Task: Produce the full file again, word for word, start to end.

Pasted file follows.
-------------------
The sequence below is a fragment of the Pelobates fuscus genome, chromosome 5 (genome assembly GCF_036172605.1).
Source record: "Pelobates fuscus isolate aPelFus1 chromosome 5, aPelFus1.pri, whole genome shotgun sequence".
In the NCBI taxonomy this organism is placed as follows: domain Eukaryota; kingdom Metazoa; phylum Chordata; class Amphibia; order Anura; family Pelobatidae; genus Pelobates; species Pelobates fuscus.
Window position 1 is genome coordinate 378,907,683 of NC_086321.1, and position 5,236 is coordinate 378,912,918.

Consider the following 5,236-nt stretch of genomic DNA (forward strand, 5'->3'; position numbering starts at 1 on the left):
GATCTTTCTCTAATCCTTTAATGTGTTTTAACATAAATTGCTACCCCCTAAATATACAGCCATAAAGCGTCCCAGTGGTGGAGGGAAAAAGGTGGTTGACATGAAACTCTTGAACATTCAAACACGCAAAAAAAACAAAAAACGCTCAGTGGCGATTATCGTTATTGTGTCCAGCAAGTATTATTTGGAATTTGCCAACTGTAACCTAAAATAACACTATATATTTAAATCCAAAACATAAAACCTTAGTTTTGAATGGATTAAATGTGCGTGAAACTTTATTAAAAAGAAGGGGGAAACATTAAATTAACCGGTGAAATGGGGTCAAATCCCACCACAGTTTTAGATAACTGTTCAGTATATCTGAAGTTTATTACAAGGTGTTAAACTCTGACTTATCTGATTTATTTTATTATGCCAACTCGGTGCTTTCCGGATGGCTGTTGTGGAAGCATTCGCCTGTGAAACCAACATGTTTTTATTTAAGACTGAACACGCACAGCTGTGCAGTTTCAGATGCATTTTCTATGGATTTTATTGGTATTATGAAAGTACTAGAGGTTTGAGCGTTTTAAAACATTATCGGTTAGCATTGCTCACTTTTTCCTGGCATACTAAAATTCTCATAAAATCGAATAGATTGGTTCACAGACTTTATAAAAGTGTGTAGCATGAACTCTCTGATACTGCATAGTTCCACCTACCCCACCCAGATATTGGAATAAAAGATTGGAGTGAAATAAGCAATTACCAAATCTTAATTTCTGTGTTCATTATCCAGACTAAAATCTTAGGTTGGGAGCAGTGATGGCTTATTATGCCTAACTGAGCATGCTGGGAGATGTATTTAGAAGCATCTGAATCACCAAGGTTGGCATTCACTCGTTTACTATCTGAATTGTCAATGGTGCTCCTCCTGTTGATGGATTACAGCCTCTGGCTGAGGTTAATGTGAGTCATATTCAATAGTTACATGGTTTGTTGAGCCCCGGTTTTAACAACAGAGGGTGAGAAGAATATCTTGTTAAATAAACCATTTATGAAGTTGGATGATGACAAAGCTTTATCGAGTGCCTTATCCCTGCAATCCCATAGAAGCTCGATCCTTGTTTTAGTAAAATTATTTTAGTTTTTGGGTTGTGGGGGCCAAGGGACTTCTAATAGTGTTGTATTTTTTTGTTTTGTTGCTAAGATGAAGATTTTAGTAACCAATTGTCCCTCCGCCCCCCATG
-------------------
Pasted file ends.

The sequence below is a fragment of the Pelobates fuscus genome, chromosome 5 (genome assembly GCF_036172605.1).
Source record: "Pelobates fuscus isolate aPelFus1 chromosome 5, aPelFus1.pri, whole genome shotgun sequence".
In the NCBI taxonomy this organism is placed as follows: domain Eukaryota; kingdom Metazoa; phylum Chordata; class Amphibia; order Anura; family Pelobatidae; genus Pelobates; species Pelobates fuscus.
Window position 1 is genome coordinate 378,907,683 of NC_086321.1, and position 5,236 is coordinate 378,912,918.

Consider the following 5,236-nt stretch of genomic DNA (forward strand, 5'->3'; position numbering starts at 1 on the left):
GATCTTTCTCTAATCCTTTAATGTGTTTTAACATAAATTGCTACCCCCTAAATATACAGCCATAAAGCGTCCCAGTGGTGGAGGGAAAAAGGTGGTTGACATGAAACTCTTGAACATTCAAACACGCAAAAAAAACAAAAAACGCTCAGTGGCGATTATCGTTATTGTGTCCAGCAAGTATTATTTGGAATTTGCCAACTGTAACCTAAAATAACACTATATATTTAAATCCAAAACATAAAACCTTAGTTTTGAATGGATTAAATGTGCGTGAAACTTTATTAAAAAGAAGGGGGAAACATTAAATTAACCGGTGAAATGGGGTCAAATCCCACCACAGTTTTAGATAACTGTTCAGTATATCTGAAGTTTATTACAAGGTGTTAAACTCTGACTTATCTGATTTATTTTATTATGCCAACTCGGTGCTTTCCGGATGGCTGTTGTGGAAGCATTCGCCTGTGAAACCAACATGTTTTTATTTAAGACTGAACACGCACAGCTGTGCAGTTTCAGATGCATTTTCTATGGATTTTATTGGTATTATGAAAGTACTAGAGGTTTGAGCGTTTTAAAACATTATCGGTTAGCATTGCTCACTTTTTCCTGGCATACTAAAATTCTCATAAAATCGAATAGATTGGTTCACAGACTTTATAAAAGTGTGTAGCATGAACTCTCTGATACTGCATAGTTCCACCTACCCCACCCAGATATTGGAATAAAAGATTGGAGTGAAATAAGCAATTACCAAATCTTAATTTCTGTGTTCATTATCCAGACTAAAATCTTAGGTTGGGAGCAGTGATGGCTTATTATGCCTAACTGAGCATGCTGGGAGATGTATTTAGAAGCATCTGAATCACCAAGGTTGGCATTCACTCGTTTACTATCTGAATTGTCAATGGTGCTCCTCCTGTTGATGGATTACAGCCTCTGGCTGAGGTTAATGTGAGTCATATTCAATAGTTACATGGTTTGTTGAGCCCCGGTTTTAACAACAGAGGGTGAGAAGAATATCTTGTTAAATAAACCATTTATGAAGTTGGATGATGACAAAGCTTTATCGAGTGCCTTATCCCTGCAATCCCATAGAAGCTCGATCCTTGTTTTAGTAAAATTATTTTAGTTTTTGGGTTGTGGGGGCCAAGGGACTTCTAATAGTGTTGTATTTTTTTGTTTTGTTGCTAAGATGAAGATTTTAGTAACCAATTGTCCCTCCGCCCCCCATG